As the Melbourne restaurant scene reels from recent local council communications around safety audits for raw and rare meats, the Department of Health says the independent audit requirements are nothing new.
“There have been no changes since 2002 to the requirement for food service businesses that prepare and serve raw meat to develop audited Food Safety Programs,” a spokesperson told Broadsheet. Independent audits for high-risk classes of food have been a requirement for 21 years. Recent changes removed requirements for a number of Food Safety Programs (FSPs), while those for eight high-risk categories did not change.
“It is councils' responsibility to ensure food service businesses are informed about the requirements and abide by the laws,” the spokesperson says, adding that in August last year the health department removed the requirement to have a Food Safety Program in most circumstances, which it says reduced red tape for small businesses and cut costs for the industry.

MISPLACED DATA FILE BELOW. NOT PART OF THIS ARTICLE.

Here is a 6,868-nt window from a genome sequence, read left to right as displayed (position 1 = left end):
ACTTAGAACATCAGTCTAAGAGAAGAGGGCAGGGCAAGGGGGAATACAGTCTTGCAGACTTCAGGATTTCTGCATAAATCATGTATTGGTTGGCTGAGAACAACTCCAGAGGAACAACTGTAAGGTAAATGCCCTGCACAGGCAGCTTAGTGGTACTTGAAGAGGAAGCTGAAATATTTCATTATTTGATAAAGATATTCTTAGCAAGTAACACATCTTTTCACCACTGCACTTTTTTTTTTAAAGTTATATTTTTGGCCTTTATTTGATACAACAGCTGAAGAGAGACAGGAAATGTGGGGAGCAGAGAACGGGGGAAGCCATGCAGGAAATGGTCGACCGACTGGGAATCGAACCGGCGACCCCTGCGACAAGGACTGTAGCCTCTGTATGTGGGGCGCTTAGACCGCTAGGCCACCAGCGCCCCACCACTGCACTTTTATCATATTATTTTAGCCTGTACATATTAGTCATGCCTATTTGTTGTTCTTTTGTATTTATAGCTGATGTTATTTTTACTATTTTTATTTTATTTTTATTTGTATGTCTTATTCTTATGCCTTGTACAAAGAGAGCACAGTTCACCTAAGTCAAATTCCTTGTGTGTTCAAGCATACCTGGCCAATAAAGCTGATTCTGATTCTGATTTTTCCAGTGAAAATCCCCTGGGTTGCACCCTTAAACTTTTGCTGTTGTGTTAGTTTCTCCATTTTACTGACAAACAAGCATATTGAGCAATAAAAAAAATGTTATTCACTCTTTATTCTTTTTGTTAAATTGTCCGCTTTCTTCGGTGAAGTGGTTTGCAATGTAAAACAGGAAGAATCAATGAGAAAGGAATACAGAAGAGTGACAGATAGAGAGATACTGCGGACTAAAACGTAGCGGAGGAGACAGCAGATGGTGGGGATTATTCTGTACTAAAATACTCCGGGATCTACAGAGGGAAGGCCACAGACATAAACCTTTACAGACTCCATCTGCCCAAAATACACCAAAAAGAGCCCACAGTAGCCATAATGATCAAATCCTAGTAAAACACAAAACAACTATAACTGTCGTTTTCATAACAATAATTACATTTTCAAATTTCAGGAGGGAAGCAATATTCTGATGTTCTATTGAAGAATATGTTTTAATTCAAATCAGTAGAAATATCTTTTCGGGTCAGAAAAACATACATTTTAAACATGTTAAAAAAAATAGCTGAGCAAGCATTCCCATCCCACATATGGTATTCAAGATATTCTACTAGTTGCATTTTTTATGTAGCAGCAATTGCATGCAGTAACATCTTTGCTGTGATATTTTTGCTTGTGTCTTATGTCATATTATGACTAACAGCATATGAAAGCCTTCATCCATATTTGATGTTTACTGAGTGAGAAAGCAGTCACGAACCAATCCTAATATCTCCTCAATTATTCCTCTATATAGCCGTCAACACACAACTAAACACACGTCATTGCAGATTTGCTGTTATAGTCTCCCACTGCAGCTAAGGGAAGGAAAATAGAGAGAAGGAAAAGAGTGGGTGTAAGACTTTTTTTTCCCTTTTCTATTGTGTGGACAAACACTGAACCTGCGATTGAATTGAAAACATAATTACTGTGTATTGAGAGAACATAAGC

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This is at odds with what many chefs and restaurateurs experienced after they were told by their council that food businesses were required to undertake an additional auditing process to serve certain raw red meats and game meats. None had been previously informed by their health inspectors or local council that these dishes fell short of established standards.
The Department says it is working on a module with FoodSmart to remove FSP costs related to raw meat products, but this is not expected to be available until 2024 at the earliest. This means food businesses currently undergoing the non-standard FSP and independent audit for raw meat products will still foot the bill.
The audit will be required once annually unless a venue adds a high-risk food process.
The Department also says that updated guidance around raw and rare dishes, intended for chefs and food business owners, is being prepared.
Luke Bresnan, owner of wine bar Little Andorra, has undergone multiple inspections and audits over the years for steak tartare and similar items, and sees this as a failure of communication. “It's their job to define, it's our job to comply," he says. “Every venue pays rates, furniture fees, town planning application fees to councils. Venues should not have to pay to do council's job.”
"If we've been serving what we've been serving since 2002, why the sudden panic?” says Mario Di Ienno, co-owner of Carlton North’s Gerald’s Bar. “Maybe the council did suddenly realise, but by the same token, do we need this? Everyone's been working fine. Why start doing it now?”
The City of Yarra has been contacted for comment.